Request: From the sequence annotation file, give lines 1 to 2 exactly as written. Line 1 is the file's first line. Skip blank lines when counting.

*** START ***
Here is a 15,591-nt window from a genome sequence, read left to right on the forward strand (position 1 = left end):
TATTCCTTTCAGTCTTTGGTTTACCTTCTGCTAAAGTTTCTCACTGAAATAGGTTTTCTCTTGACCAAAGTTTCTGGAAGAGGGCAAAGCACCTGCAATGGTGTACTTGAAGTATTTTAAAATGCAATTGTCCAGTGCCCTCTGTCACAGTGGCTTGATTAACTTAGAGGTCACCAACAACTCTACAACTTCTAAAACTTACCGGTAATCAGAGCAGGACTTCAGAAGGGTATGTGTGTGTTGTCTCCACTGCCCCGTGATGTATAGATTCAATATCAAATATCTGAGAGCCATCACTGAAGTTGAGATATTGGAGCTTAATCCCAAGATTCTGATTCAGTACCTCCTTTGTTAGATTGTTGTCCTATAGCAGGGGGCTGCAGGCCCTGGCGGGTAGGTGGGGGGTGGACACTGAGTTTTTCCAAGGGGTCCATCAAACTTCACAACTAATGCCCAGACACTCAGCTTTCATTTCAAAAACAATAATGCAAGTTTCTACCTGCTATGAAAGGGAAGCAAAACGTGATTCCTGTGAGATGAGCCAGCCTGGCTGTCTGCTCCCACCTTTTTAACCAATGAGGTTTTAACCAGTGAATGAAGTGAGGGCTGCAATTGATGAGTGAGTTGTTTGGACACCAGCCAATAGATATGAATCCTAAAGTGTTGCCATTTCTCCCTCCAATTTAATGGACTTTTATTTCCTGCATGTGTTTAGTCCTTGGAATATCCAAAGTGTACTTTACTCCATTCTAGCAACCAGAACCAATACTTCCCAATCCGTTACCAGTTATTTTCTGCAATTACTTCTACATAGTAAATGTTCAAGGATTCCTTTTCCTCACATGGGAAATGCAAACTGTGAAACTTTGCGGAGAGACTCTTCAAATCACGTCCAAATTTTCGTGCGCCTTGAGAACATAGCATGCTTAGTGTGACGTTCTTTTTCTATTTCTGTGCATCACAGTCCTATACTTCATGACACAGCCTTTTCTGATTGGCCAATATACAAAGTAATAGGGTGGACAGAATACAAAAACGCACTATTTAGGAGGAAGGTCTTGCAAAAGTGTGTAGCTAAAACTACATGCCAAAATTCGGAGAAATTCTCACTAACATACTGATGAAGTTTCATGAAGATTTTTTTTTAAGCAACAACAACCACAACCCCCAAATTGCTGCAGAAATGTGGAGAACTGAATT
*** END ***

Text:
Here is a 15,591-nt window from a genome sequence, read left to right on the forward strand (position 1 = left end):
TATTCCTTTCAGTCTTTGGTTTACCTTCTGCTAAAGTTTCTCACTGAAATAGGTTTTCTCTTGACCAAAGTTTCTGGAAGAGGGCAAAGCACCTGCAATGGTGTACTTGAAGTATTTTAAAATGCAATTGTCCAGTGCCCTCTGTCACAGTGGCTTGATTAACTTAGAGGTCACCAACAACTCTACAACTTCTAAAACTTACCGGTAATCAGAGCAGGACTTCAGAAGGGTATGTGTGTGTTGTCTCCACTGCCCCGTGATGTATAGATTCAATATCAAATATCTGAGAGCCATCACTGAAGTTGAGATATTGGAGCTTAATCCCAAGATTCTGATTCAGTACCTCCTTTGTTAGATTGTTGTCCTATAGCAGGGGGCTGCAGGCCCTGGCGGGTAGGTGGGGGGTGGACACTGAGTTTTTCCAAGGGGTCCATCAAACTTCACAACTAATGCCCAGACACTCAGCTTTCATTTCAAAAACAATAATGCAAGTTTCTACCTGCTATGAAAGGGAAGCAAAACGTGATTCCTGTGAGATGAGCCAGCCTGGCTGTCTGCTCCCACCTTTTTAACCAATGAGGTTTTAACCAGTGAATGAAGTGAGGGCTGCAATTGATGAGTGAGTTGTTTGGACACCAGCCAATAGATATGAATCCTAAAGTGTTGCCATTTCTCCCTCCAATTTAATGGACTTTTATTTCCTGCATGTGTTTAGTCCTTGGAATATCCAAAGTGTACTTTACTCCATTCTAGCAACCAGAACCAATACTTCCCAATCCGTTACCAGTTATTTTCTGCAATTACTTCTACATAGTAAATGTTCAAGGATTCCTTTTCCTCACATGGGAAATGCAAACTGTGAAACTTTGCGGAGAGACTCTTCAAATCACGTCCAAATTTTCGTGCGCCTTGAGAACATAGCATGCTTAGTGTGACGTTCTTTTTCTATTTCTGTGCATCACAGTCCTATACTTCATGACACAGCCTTTTCTGATTGGCCAATATACAAAGTAATAGGGTGGACAGAATACAAAAACGCACTATTTAGGAGGAAGGTCTTGCAAAAGTGTGTAGCTAAAACTACATGCCAAAATTCGGAGAAATTCTCACTAACATACTGATGAAGTTTCATGAAGATTTTTTTTTAAGCAACAACAACCACAACCCCCAAATTGCTGCAGAAATGTGGAGAACTGAATT